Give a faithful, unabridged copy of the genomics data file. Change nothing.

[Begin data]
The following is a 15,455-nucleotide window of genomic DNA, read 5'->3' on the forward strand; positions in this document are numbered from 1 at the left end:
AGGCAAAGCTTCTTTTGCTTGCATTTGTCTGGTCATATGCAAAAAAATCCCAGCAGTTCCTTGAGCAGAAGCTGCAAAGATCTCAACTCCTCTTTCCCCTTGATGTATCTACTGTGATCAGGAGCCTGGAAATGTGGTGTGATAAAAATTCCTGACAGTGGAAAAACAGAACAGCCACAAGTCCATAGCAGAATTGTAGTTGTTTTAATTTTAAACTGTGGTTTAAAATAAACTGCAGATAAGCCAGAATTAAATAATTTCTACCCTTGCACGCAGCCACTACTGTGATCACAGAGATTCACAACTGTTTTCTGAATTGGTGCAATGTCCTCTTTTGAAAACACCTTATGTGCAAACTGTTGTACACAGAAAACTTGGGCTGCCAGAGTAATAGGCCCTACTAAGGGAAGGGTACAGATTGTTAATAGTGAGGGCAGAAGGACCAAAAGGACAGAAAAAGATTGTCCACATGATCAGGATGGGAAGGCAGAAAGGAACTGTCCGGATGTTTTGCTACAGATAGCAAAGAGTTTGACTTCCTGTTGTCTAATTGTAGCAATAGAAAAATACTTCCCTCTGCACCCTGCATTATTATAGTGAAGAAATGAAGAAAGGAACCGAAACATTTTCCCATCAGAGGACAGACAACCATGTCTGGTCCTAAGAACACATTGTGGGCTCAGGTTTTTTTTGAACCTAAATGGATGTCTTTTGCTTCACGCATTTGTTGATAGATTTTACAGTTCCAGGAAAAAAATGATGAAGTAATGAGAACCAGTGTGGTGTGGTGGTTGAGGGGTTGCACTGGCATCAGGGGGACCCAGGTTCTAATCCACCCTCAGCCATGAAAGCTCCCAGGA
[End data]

The following is a 15,455-nucleotide window of genomic DNA, read 5'->3' on the forward strand; positions in this document are numbered from 1 at the left end:
AGGCAAAGCTTCTTTTGCTTGCATTTGTCTGGTCATATGCAAAAAAATCCCAGCAGTTCCTTGAGCAGAAGCTGCAAAGATCTCAACTCCTCTTTCCCCTTGATGTATCTACTGTGATCAGGAGCCTGGAAATGTGGTGTGATAAAAATTCCTGACAGTGGAAAAACAGAACAGCCACAAGTCCATAGCAGAATTGTAGTTGTTTTAATTTTAAACTGTGGTTTAAAATAAACTGCAGATAAGCCAGAATTAAATAATTTCTACCCTTGCACGCAGCCACTACTGTGATCACAGAGATTCACAACTGTTTTCTGAATTGGTGCAATGTCCTCTTTTGAAAACACCTTATGTGCAAACTGTTGTACACAGAAAACTTGGGCTGCCAGAGTAATAGGCCCTACTAAGGGAAGGGTACAGATTGTTAATAGTGAGGGCAGAAGGACCAAAAGGACAGAAAAAGATTGTCCACATGATCAGGATGGGAAGGCAGAAAGGAACTGTCCGGATGTTTTGCTACAGATAGCAAAGAGTTTGACTTCCTGTTGTCTAATTGTAGCAATAGAAAAATACTTCCCTCTGCACCCTGCATTATTATAGTGAAGAAATGAAGAAAGGAACCGAAACATTTTCCCATCAGAGGACAGACAACCATGTCTGGTCCTAAGAACACATTGTGGGCTCAGGTTTTTTTTGAACCTAAATGGATGTCTTTTGCTTCACGCATTTGTTGATAGATTTTACAGTTCCAGGAAAAAAATGATGAAGTAATGAGAACCAGTGTGGTGTGGTGGTTGAGGGGTTGCACTGGCATCAGGGGGACCCAGGTTCTAATCCACCCTCAGCCATGAAAGCTCCCAGGA